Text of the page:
Organic crops are produced by a set of standards defined by the Canadian Organic Standard, which is regulated by the Canada Food Inspection Agency (CFIA). Unlike most marketing claims, the term organic cannot be used without third-party certification to the Canadian Organic Standard and mis-representing organic integrity is considered fraud. Cullen’s is subject to annual audits by Ecocert Canada to verify that inventory of organic product is not being compromised.

Organic bean production varies from conventional bean production in many ways, starting with the seed which must be verified “untreated”. Untreated seed means that it was not coated with any fungicides or insectides before it is planted in the soil.

Throughout the growing season, weed management is typically handled with inter-row cultivation or electric “zappers” which can eliminate weeds on contact, rather than with chemical herbicides which are banned under the organic standard. In some crops such as chickpeas, the desired crop is interplanted with a complementary crop such as flax which can compete with the weeds without interfering with the chickpeas. The chickpeas and flax are then separated at harvest.

Insects and soil-borne diseases are managed by maintaining diverse wildlife communities locally, and through extended crop rotation cycles. In other worse, not growing the same crop in the same field year after year means less accumulation of soil-borne disease overtime.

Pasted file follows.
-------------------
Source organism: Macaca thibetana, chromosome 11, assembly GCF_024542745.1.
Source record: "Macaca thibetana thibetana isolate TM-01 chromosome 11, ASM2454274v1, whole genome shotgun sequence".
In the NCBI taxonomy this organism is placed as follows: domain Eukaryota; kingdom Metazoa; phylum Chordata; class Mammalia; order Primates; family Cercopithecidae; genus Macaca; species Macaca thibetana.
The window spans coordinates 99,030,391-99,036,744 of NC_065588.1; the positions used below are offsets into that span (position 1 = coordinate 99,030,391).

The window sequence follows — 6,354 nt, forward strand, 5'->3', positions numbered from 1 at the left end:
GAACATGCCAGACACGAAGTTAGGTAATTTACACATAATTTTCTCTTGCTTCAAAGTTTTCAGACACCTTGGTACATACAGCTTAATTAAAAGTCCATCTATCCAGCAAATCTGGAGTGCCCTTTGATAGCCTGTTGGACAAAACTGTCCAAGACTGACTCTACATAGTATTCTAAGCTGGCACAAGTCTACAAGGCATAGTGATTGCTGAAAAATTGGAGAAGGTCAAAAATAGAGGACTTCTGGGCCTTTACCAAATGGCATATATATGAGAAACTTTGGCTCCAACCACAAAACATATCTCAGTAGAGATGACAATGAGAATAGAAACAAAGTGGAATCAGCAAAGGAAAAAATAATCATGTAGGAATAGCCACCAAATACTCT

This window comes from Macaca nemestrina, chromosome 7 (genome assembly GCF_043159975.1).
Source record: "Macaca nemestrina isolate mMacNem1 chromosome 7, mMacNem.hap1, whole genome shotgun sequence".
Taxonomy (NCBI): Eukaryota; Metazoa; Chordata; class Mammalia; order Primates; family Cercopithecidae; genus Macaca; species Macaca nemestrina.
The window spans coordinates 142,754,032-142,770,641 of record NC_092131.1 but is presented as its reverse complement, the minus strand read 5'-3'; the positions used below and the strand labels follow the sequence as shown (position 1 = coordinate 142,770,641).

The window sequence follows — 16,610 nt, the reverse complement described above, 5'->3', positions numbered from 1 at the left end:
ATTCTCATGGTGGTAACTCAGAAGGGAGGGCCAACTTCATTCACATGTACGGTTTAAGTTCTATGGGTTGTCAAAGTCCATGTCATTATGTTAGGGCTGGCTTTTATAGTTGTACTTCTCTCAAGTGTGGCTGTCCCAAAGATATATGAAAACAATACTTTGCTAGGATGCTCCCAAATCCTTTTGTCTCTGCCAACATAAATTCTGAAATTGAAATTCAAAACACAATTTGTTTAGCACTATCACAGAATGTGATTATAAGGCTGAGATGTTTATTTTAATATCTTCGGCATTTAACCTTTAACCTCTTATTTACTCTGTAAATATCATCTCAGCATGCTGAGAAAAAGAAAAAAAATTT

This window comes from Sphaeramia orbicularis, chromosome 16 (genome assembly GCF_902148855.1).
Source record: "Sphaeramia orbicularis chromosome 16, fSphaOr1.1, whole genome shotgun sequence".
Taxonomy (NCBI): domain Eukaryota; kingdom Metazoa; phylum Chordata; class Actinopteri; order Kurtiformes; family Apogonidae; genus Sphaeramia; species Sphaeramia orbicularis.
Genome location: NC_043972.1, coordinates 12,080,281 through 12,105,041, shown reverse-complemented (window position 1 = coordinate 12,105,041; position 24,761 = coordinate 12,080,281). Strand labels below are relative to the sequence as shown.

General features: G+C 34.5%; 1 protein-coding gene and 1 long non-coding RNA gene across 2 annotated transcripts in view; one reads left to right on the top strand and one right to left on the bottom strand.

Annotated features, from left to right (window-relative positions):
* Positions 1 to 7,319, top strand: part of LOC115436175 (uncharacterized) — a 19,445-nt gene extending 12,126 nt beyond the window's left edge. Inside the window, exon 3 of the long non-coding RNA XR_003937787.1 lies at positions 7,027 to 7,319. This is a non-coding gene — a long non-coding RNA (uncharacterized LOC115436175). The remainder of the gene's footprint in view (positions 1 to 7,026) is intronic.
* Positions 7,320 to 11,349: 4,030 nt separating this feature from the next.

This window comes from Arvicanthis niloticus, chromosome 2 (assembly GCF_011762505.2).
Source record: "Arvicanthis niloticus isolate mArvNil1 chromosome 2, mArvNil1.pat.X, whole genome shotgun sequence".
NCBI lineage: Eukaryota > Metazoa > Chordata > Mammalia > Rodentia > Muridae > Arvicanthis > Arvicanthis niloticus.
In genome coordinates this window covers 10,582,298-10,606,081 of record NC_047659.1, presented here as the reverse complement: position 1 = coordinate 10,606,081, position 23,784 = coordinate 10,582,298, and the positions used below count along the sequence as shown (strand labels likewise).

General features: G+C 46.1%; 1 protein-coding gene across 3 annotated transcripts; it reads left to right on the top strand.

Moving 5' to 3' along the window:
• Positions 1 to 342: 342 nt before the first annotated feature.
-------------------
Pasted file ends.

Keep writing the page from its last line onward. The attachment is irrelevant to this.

Synthetic fertilizers are banned under the standard, which are environmentally taxing to produce and damage soil life. For fertility, organic farmers generally amend with composted livestock manures and cover crops which can contribute nutrients back into the soil.

At harvest, conventional beans are typically treated with a pre-harvest spray of either herbicide or desiccant. Killing the beans with a herbicide will help dry it down and burn off any weeds before harvest, as is a desiccant designed to dry down the crop before going to processing. Organic farmers typically wait for the plant to die naturally, often by frost, and separate whatever weeds might be in the field using the combine and allowing the crop to dry in a ventilated storage bin.

Through processing, thorough clean-outs and record keeping is followed to minimize cross-contamination with conventional crops, and each facility is required to comply with organic regulations right down to the use of facility cleaning products.

Are your beans GMO?

No. Under the Canadian Organic Standard, genetically modified (GMO) and genetically engineered (GE) crops are explicitly banned. Therefore, certified organic crops are free from GMOs by default.

What is SHARE Agriculture Foundation?

We chose SHARE as our non-profit partner based on the ethos of global citizenship to “think global, act local”. SHARE was established by Canadian farmers, for farmers in South and Central America who face diverse challenges ranging from crime to climate change. Ben Cullen, founder of Cullen’s Foods, has personally travelled to Guatemala, El Salvador, and Belize on various monitoring trips to witness the projects supported by SHARE first hand, which is what inspired the 1% of sales commitment to this entirely volunteer-run non-profit. You can learn more about SHARE at www.shareagfoundation.com.